Indexed on: 25 Jan '17Published on: 25 Jan '17Published in: Coronary artery disease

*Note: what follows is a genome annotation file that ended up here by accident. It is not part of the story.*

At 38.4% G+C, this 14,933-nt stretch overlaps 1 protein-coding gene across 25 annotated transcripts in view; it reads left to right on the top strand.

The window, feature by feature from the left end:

The aim of this study was to help understand the different outcomes when treating peripheral arterial disease (PAD) versus coronary artery disease (CAD). We compared plaque morphology between PAD and CAD using intravascular ultrasound.Complete Lesion Assessment with ffR and IVUS TechnologY (CLARITY) was a prospective, multicenter trial that enrolled 50 PAD patients with a lower extremity wound fed by a tibial or a peroneal artery with diameter stenosis more than 50%. Assessment of Dual AntiPlatelet Therapy With Drug Eluting Stents (ADAPT-DES) was a prospective, multicenter, registry that enrolled 8582 CAD patients. We compared preintervention intravascular ultrasound findings in 42 PAD lesions from CLARITY versus 79 matched CAD lesions from ADAPT-DES.Compared with CAD lesions, PAD lesions had (i) smaller mean vessel, plaque, and lumen volumes; (ii) twice the lesion length; (iii) greater maximum superficial calcium arc and plaque eccentricity (i.e. there was more concentric plaque) measured at the minimum lumen area site; (iv) calcium arc and plaque eccentricity were positively correlated to plaque burden in both PAD and CAD lesions; and (v) calcium arc and the presence of concentric plaque were greater in PAD compared with CAD independent of the degree of plaque burden.Compared with CAD lesions, PAD lesions in a tibial or a peroneal artery were longer; had more concentric, diffuse, and calcified plaque; and had smaller vessel volumes.